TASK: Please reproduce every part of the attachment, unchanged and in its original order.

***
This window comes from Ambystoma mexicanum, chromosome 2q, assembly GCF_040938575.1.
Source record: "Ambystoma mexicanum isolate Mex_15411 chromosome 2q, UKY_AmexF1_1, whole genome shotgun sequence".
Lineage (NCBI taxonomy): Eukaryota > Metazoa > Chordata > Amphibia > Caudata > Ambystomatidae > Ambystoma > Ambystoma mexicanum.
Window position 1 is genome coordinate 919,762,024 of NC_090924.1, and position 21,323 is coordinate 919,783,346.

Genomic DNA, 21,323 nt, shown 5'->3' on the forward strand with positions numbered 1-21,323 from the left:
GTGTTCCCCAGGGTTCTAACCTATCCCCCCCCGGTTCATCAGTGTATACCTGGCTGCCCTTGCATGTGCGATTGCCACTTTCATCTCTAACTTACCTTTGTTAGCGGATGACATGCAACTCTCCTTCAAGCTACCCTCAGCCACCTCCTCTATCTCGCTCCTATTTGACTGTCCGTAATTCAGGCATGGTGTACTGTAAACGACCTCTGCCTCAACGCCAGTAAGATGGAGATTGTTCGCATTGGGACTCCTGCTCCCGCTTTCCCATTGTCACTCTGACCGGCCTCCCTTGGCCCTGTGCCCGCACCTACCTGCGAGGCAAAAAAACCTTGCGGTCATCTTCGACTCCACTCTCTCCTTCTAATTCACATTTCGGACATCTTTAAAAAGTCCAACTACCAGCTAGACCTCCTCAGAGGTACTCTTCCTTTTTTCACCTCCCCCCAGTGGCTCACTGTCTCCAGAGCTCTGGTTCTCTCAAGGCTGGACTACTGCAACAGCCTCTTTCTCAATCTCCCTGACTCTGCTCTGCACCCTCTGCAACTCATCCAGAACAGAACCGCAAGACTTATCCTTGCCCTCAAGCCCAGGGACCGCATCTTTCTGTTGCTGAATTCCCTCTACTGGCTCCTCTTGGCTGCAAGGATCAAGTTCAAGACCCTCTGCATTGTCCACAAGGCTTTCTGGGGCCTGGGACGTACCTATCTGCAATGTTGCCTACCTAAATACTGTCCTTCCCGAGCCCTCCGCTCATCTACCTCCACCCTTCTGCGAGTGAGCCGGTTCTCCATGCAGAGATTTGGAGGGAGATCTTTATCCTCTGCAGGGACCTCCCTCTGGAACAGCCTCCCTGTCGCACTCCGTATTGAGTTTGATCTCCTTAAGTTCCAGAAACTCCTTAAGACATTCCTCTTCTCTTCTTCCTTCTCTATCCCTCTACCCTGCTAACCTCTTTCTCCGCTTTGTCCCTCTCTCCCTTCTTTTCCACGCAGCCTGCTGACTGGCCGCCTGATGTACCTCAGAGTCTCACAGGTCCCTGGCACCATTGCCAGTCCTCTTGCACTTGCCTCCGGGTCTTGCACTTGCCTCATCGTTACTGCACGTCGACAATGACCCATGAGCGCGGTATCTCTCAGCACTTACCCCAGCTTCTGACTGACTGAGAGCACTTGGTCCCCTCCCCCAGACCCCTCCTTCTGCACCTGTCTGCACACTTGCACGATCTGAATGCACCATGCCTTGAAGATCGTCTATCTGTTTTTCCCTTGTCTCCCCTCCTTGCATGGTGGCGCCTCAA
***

This window comes from Ambystoma mexicanum, chromosome 2q, assembly GCF_040938575.1.
Source record: "Ambystoma mexicanum isolate Mex_15411 chromosome 2q, UKY_AmexF1_1, whole genome shotgun sequence".
Lineage (NCBI taxonomy): Eukaryota > Metazoa > Chordata > Amphibia > Caudata > Ambystomatidae > Ambystoma > Ambystoma mexicanum.
Window position 1 is genome coordinate 919,762,024 of NC_090924.1, and position 21,323 is coordinate 919,783,346.

Genomic DNA, 21,323 nt, shown 5'->3' on the forward strand with positions numbered 1-21,323 from the left:
GTGTTCCCCAGGGTTCTAACCTATCCCCCCCCGGTTCATCAGTGTATACCTGGCTGCCCTTGCATGTGCGATTGCCACTTTCATCTCTAACTTACCTTTGTTAGCGGATGACATGCAACTCTCCTTCAAGCTACCCTCAGCCACCTCCTCTATCTCGCTCCTATTTGACTGTCCGTAATTCAGGCATGGTGTACTGTAAACGACCTCTGCCTCAACGCCAGTAAGATGGAGATTGTTCGCATTGGGACTCCTGCTCCCGCTTTCCCATTGTCACTCTGACCGGCCTCCCTTGGCCCTGTGCCCGCACCTACCTGCGAGGCAAAAAAACCTTGCGGTCATCTTCGACTCCACTCTCTCCTTCTAATTCACATTTCGGACATCTTTAAAAAGTCCAACTACCAGCTAGACCTCCTCAGAGGTACTCTTCCTTTTTTCACCTCCCCCCAGTGGCTCACTGTCTCCAGAGCTCTGGTTCTCTCAAGGCTGGACTACTGCAACAGCCTCTTTCTCAATCTCCCTGACTCTGCTCTGCACCCTCTGCAACTCATCCAGAACAGAACCGCAAGACTTATCCTTGCCCTCAAGCCCAGGGACCGCATCTTTCTGTTGCTGAATTCCCTCTACTGGCTCCTCTTGGCTGCAAGGATCAAGTTCAAGACCCTCTGCATTGTCCACAAGGCTTTCTGGGGCCTGGGACGTACCTATCTGCAATGTTGCCTACCTAAATACTGTCCTTCCCGAGCCCTCCGCTCATCTACCTCCACCCTTCTGCGAGTGAGCCGGTTCTCCATGCAGAGATTTGGAGGGAGATCTTTATCCTCTGCAGGGACCTCCCTCTGGAACAGCCTCCCTGTCGCACTCCGTATTGAGTTTGATCTCCTTAAGTTCCAGAAACTCCTTAAGACATTCCTCTTCTCTTCTTCCTTCTCTATCCCTCTACCCTGCTAACCTCTTTCTCCGCTTTGTCCCTCTCTCCCTTCTTTTCCACGCAGCCTGCTGACTGGCCGCCTGATGTACCTCAGAGTCTCACAGGTCCCTGGCACCATTGCCAGTCCTCTTGCACTTGCCTCCGGGTCTTGCACTTGCCTCATCGTTACTGCACGTCGACAATGACCCATGAGCGCGGTATCTCTCAGCACTTACCCCAGCTTCTGACTGACTGAGAGCACTTGGTCCCCTCCCCCAGACCCCTCCTTCTGCACCTGTCTGCACACTTGCACGATCTGAATGCACCATGCCTTGAAGATCGTCTATCTGTTTTTCCCTTGTCTCCCCTCCTTGCATGGTGGCGCCTCAA